A couple years ago, I had a stunning conversation with one of my coworkers.
For the record, this coworker of mine is a great employee. He’s a loving husband, a terrific father. A likable guy.
He’s also a devout Christian.
And he firmly believes the Earth is flat.
He reads the Bible, sees verses like the ones below, and concludes: our planet must be a flat circle.
The world is established; it shall never be moved. | 1 Chronicles 16:30
He set the earth on its foundations, so that it should never be moved. | Psalm 104:5
It is he who sits above the circle of the earth… | Isaiah 40:22
I don’t know if you’ve met a flat-Earther, but it’s a surreal experience. At first, you assume they’re joking. You keep waiting for the punchline, for the, “Haha, just kidding,” but it never comes.
So I tried my best to reason with him.
Oh, but he was totally convinced. In his mind, I was the one deceived. I was the one lacking proper scientific understanding. Yes, I was the one compromising God’s word.
It was truly stunning. More than that, it was deeply saddening. Here was a dear believer in Christ, passionately promoting pseudoscientific nonsense.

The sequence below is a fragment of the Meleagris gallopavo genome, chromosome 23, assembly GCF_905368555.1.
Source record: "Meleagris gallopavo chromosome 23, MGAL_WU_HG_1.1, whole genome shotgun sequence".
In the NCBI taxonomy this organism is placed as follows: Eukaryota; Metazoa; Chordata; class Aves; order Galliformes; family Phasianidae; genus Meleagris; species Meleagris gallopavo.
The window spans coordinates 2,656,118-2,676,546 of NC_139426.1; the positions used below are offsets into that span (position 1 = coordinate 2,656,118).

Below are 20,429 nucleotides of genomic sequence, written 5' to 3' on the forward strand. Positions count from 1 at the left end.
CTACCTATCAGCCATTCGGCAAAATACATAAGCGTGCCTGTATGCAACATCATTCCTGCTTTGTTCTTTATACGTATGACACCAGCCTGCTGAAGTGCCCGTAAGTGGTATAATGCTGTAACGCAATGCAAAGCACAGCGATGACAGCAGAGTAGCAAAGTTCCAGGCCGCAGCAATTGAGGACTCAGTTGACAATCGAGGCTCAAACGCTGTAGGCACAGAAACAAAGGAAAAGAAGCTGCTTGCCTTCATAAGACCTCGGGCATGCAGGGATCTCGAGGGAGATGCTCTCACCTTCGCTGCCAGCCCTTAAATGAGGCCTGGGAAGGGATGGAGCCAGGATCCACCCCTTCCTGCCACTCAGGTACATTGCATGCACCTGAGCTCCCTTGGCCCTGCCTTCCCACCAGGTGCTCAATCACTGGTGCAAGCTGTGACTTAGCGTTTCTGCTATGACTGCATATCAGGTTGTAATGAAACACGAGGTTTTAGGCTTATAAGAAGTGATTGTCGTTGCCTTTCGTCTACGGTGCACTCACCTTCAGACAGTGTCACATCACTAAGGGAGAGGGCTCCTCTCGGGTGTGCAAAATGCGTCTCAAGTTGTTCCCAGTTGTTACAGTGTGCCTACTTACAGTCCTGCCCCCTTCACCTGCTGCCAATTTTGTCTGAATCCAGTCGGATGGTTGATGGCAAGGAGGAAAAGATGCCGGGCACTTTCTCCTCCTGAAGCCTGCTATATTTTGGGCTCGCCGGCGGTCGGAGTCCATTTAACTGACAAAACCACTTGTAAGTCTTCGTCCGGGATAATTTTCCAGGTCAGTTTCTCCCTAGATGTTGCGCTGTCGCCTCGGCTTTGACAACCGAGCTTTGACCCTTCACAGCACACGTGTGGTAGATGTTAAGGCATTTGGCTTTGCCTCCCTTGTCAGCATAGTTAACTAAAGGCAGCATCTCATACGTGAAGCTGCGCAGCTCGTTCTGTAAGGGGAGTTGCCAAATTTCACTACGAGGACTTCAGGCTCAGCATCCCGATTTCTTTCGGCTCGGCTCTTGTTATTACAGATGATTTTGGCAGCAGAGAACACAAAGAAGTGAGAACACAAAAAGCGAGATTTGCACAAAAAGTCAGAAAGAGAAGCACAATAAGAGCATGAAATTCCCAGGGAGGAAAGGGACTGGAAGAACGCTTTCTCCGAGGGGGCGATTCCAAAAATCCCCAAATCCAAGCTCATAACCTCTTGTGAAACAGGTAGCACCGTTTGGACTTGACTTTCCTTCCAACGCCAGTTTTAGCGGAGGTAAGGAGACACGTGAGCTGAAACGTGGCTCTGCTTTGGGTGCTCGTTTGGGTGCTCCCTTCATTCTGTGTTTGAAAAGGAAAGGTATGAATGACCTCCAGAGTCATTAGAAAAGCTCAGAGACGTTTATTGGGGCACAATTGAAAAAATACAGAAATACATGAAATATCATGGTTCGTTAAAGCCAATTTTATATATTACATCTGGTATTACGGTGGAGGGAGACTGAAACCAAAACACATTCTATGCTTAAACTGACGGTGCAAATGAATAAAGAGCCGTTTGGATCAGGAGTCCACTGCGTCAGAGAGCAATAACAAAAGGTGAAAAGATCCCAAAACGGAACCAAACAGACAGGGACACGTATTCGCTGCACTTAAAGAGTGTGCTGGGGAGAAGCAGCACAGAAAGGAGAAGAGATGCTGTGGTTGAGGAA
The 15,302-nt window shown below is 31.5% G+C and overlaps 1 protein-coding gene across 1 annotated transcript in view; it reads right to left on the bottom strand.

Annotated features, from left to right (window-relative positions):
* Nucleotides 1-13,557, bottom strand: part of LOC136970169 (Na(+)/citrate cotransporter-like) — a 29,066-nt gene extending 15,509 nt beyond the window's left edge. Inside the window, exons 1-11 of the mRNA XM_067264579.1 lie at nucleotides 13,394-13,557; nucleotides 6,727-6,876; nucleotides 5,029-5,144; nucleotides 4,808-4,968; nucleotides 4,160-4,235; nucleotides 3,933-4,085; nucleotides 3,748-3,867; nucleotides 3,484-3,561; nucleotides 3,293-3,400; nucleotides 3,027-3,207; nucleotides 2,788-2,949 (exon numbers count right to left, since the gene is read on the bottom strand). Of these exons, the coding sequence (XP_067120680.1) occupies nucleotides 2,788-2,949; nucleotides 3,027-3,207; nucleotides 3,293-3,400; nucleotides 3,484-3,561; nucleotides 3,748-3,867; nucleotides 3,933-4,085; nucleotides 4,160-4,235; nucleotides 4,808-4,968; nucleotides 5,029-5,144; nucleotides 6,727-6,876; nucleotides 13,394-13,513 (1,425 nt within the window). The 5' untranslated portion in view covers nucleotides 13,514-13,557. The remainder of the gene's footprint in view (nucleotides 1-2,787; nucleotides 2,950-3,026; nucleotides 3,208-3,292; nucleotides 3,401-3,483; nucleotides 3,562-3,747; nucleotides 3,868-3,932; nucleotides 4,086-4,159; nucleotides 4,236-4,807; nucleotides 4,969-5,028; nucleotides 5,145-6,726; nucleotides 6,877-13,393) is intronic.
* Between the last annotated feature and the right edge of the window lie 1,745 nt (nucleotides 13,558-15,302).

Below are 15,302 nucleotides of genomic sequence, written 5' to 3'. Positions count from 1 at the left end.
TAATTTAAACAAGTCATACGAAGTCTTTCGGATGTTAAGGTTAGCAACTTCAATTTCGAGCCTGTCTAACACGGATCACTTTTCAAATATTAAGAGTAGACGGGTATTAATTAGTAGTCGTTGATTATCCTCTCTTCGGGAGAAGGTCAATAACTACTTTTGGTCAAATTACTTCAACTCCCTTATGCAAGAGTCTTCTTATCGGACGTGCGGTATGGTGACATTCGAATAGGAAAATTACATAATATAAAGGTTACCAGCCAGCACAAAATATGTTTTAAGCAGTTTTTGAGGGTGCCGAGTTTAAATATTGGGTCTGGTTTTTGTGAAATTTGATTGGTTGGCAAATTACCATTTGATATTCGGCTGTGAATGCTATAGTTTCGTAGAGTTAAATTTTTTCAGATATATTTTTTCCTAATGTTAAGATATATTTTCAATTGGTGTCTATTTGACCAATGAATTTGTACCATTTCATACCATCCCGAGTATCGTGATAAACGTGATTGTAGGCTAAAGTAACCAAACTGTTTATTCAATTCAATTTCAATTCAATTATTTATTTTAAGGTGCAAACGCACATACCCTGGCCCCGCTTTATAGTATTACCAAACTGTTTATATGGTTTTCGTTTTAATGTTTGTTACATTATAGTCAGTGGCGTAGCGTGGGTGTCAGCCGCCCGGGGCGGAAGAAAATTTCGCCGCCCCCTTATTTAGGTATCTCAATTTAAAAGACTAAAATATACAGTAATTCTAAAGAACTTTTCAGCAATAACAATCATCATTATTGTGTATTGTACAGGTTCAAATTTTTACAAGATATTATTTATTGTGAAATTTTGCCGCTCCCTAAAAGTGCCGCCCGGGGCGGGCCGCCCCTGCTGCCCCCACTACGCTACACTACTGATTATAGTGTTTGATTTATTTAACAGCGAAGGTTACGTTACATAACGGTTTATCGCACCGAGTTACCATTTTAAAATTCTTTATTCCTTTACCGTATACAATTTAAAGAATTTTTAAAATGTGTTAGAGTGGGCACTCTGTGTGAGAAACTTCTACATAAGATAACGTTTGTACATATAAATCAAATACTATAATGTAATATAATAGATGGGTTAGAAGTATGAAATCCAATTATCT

It was then that I began to understand the danger of scientific illiteracy in the church.
Although the number of flat-Earthers within Christianity appears to be small, this incident underscores a bigger point: many Christians are skeptical of science. Many Christians view scientists with suspicion. Many Christians gullibly fall for unorthodox views on everything from medicine to vaccinations to climate change.
That is a problem.
Because when any Christian—my coworker, me, you—stands on scripture and argues for ideas that are likely not true, that reflects poorly on the gospel. It makes Christianity look like a joke. It undermines any respect people might have for the word of God.
Even 1,600 years ago, Augustine realized this:
“Usually, even a non-Christian knows something about the earth, the heavens, and the other elements of the world … about the kinds of animals, shrubs, stones, and so forth … it is a disgraceful and dangerous thing for an infidel to hear a Christian, presumably giving the meaning of Holy Scripture, talking nonsense on these topics; and we should take all means to prevent such an embarrassing situation…” | Augustine, The Literal Meaning of Genesis
Friends, the gospel matters.
As Christians, we need to make sure our views on science are not nonsense. Because if they are, that could create a totally unnecessary stumbling block for unbelievers or curious Christians. How tragic and misguided that would be.
Key takeaway: we should be careful not to fall for scientifically invalid ideas (even if they seem biblical), as that reflects poorly on Christ, the church, and the gospel.
Welcome to Science and Scripture, where we seek to read the Bible in a healthy way by respecting the worldviews of the biblical authors. Click here to read more about our new science and faith initiative.